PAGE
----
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As more and more organizations have come to embrace virtual teams, we quickly realized that they create unique leadership challenges. We wondered if the types of social- and task-oriented emergent leadership behaviors that are important in traditional face-to-face teams, are also important within a virtual setting.  We were also curious about the types of personality traits that influence the emergence of leaders within virtual teams.

To answer these questions, we studied the emergent leadership behaviors of 243 business students working in 71 virtual teams as a course assignment.  We explored the relationships between the Big Five personality traits (conscientiousness, extraversion, agreeableness, openness to experience, and emotional stability) and emergent leadership behaviors, how these behaviors influenced members’ perceptions of team trustworthiness, and the implications for individual and team performance.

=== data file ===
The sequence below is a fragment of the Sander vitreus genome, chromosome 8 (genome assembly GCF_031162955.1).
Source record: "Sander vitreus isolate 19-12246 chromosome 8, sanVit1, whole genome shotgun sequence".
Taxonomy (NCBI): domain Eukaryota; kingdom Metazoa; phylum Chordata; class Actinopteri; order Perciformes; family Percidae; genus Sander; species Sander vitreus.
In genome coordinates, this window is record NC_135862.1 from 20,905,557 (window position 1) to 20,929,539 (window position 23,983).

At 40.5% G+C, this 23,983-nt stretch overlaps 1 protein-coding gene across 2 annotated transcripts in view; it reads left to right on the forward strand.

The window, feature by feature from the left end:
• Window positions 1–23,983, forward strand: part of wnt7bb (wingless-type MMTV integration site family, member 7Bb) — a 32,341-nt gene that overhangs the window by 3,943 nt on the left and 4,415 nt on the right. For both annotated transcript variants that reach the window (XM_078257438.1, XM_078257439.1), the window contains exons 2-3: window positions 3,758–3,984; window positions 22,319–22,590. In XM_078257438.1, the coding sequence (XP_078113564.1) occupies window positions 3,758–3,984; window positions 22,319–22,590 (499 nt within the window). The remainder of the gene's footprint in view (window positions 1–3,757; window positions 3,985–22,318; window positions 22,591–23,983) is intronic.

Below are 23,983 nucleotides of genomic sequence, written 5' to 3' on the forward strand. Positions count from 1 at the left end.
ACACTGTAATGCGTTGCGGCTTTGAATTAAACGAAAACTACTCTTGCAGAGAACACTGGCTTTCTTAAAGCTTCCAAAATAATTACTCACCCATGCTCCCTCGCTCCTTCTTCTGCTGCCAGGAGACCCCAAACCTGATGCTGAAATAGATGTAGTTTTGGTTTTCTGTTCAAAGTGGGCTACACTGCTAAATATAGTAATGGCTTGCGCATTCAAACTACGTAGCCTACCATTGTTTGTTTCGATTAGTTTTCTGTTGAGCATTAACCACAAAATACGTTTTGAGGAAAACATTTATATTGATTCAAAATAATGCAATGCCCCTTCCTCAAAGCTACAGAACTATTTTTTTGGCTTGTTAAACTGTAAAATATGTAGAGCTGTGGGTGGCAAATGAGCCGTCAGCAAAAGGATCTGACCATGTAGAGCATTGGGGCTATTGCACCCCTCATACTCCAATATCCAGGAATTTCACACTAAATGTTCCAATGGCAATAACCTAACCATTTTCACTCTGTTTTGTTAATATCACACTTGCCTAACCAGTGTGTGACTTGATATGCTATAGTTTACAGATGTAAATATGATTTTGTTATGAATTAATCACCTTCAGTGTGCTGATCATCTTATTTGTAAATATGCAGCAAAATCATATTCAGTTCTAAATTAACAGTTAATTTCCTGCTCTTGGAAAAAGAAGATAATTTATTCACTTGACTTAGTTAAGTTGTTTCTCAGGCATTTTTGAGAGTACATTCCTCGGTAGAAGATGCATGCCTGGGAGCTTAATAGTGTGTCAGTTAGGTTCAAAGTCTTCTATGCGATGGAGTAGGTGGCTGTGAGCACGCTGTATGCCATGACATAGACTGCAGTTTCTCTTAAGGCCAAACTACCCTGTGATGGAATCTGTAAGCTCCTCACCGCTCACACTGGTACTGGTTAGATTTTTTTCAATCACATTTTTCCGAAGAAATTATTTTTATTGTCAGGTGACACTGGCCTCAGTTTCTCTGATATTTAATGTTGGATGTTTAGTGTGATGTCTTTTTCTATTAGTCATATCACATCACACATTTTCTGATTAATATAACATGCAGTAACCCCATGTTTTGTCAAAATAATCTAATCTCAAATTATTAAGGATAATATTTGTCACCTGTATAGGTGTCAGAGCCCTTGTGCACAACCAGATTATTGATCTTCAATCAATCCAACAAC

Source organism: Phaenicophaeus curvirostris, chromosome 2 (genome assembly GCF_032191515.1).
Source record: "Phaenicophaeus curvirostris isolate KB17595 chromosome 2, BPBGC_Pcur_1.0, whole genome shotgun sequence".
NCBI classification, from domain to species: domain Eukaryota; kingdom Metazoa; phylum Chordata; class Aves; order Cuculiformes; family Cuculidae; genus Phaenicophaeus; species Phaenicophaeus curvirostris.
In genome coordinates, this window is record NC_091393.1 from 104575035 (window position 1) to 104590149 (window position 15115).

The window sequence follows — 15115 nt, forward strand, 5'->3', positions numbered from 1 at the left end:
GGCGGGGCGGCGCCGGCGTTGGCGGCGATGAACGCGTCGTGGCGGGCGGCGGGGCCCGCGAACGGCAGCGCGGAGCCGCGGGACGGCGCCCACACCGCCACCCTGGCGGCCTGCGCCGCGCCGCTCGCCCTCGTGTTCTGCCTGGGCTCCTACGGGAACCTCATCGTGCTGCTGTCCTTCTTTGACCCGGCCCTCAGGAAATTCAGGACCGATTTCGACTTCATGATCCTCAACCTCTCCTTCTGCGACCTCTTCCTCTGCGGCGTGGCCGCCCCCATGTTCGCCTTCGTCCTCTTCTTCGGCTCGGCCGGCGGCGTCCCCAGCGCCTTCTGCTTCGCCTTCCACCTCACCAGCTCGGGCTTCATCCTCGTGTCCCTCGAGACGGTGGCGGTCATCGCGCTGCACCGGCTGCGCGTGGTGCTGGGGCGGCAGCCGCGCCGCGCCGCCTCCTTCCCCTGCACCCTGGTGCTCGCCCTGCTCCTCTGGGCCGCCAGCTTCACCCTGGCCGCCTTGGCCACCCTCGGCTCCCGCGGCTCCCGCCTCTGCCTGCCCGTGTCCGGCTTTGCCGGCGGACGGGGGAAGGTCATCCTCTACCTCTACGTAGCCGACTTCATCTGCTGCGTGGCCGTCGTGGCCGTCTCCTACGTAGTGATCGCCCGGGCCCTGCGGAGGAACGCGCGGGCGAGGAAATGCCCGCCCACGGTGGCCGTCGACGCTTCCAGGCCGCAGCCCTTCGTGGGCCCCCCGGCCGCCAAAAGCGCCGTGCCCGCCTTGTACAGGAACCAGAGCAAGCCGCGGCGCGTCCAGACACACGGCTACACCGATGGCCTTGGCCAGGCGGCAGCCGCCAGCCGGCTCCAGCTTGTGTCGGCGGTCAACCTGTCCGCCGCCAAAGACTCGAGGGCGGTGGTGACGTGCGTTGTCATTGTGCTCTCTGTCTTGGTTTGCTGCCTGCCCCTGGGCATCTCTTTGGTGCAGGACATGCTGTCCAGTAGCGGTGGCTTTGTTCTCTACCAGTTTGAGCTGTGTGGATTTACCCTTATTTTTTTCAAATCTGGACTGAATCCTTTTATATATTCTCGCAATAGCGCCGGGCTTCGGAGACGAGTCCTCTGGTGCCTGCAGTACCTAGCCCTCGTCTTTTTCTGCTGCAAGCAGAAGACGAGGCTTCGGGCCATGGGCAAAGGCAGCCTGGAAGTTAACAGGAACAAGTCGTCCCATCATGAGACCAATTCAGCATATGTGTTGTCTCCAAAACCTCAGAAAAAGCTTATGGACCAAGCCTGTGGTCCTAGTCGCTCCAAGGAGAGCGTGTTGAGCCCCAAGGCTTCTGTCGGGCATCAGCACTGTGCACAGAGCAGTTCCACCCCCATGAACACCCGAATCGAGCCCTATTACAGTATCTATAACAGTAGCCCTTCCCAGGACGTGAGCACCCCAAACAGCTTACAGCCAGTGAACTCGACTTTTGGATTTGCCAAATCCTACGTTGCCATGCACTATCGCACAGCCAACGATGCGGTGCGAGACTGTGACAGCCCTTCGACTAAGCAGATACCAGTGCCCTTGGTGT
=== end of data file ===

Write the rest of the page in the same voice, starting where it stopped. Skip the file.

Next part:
As we expected, more conscientious team members were more likely to emerge as task-oriented leaders, while more agreeable members tended to emerge as social-oriented leaders.  We were surprised to find that emotional stability was not related to either form of leadership. We also found that members who exhibited emergent task-oriented behaviors were seen by their teammates as contributing more to team performance.  We were again surprised to find that emergent social-oriented leadership behaviors were not seen as contributing to team performance. We thought members would see expressions of concern for the well-being and emotional health of the team as enhancing team performance, but this was not the case.  However, at the team level, we did find that the more team members engaged in social-oriented leadership, the more other members saw the team as being trustworthy.  Finally, we found that virtual teams with high overall levels of task-oriented emergent leadership performed particularly well.  Again, we were surprised to find that social-oriented emergent leadership had no effect on performance.